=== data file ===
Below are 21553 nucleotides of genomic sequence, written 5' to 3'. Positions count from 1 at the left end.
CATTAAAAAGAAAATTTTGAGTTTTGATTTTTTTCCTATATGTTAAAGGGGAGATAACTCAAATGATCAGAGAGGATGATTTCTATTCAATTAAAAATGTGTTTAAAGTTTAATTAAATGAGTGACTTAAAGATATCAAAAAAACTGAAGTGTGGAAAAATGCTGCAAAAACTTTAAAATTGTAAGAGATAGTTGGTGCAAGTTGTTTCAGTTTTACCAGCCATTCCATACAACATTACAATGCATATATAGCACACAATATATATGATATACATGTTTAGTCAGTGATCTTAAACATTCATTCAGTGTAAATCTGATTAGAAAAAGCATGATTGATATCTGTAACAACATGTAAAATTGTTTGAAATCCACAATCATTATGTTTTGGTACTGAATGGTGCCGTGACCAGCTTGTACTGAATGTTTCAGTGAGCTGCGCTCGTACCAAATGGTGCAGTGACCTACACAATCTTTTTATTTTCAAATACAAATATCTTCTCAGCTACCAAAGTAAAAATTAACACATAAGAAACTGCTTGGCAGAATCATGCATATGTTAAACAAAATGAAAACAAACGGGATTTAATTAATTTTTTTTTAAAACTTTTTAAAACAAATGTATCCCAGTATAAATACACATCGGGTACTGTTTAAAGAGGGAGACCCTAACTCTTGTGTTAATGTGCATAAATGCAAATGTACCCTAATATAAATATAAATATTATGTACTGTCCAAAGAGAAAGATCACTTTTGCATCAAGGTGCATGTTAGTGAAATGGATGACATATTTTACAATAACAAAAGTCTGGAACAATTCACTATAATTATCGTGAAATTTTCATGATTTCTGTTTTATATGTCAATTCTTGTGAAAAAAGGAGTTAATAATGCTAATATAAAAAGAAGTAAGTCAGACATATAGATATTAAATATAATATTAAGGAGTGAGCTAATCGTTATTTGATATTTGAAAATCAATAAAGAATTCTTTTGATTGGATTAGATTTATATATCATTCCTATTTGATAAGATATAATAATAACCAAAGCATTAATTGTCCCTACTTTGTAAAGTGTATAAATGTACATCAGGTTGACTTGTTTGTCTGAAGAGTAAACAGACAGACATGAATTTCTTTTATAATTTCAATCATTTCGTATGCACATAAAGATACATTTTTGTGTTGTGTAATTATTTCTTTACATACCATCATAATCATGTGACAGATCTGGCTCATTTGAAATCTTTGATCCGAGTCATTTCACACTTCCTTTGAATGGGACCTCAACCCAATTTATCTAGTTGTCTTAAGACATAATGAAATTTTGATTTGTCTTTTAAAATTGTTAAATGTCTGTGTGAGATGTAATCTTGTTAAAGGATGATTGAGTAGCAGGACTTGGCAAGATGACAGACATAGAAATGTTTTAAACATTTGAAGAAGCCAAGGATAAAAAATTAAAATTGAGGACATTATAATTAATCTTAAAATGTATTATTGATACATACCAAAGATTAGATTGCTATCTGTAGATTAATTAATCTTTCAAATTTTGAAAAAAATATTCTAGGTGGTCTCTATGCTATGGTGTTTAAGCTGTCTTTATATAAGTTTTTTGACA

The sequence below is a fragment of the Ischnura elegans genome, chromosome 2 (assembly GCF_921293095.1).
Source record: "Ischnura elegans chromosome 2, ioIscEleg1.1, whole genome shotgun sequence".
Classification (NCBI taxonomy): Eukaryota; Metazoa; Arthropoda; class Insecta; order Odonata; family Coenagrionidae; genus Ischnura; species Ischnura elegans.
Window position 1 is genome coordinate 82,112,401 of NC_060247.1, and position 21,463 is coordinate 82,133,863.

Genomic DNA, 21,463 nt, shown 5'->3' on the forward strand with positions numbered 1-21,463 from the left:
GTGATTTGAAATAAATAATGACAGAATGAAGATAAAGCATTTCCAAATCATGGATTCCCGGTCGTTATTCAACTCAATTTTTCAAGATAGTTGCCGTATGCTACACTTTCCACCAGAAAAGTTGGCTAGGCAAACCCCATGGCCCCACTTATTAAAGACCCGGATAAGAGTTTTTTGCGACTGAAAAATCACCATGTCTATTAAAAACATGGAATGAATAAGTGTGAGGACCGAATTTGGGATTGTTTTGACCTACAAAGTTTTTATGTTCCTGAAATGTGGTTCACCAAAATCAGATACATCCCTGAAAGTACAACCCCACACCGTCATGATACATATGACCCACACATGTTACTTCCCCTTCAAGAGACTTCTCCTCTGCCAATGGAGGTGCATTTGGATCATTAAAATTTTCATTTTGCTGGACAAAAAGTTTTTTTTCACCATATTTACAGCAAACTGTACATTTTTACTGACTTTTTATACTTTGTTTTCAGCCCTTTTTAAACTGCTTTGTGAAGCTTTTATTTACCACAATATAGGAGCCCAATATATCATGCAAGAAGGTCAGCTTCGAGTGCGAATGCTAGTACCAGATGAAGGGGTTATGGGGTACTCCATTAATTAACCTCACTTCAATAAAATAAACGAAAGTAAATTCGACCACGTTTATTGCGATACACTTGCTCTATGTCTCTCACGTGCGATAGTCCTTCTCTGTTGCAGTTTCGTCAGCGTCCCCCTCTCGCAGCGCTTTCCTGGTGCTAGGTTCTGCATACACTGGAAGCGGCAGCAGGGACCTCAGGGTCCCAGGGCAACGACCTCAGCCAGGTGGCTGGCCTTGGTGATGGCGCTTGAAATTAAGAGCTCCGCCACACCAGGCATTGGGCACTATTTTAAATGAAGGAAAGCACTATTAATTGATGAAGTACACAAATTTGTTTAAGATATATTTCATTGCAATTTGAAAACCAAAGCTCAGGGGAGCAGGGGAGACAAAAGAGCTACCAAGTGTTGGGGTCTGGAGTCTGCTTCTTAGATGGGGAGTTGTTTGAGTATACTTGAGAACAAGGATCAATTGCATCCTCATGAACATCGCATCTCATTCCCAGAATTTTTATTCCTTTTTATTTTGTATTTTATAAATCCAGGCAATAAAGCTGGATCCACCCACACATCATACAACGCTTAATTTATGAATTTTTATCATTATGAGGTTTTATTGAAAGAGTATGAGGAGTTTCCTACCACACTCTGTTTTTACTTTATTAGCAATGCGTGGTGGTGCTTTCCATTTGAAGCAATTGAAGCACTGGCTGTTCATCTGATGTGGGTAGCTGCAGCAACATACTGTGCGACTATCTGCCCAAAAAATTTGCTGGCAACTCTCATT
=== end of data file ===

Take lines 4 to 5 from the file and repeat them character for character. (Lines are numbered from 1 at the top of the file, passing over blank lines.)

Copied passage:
Source record: "Ischnura elegans chromosome 2, ioIscEleg1.1, whole genome shotgun sequence".
Classification (NCBI taxonomy): Eukaryota; Metazoa; Arthropoda; class Insecta; order Odonata; family Coenagrionidae; genus Ischnura; species Ischnura elegans.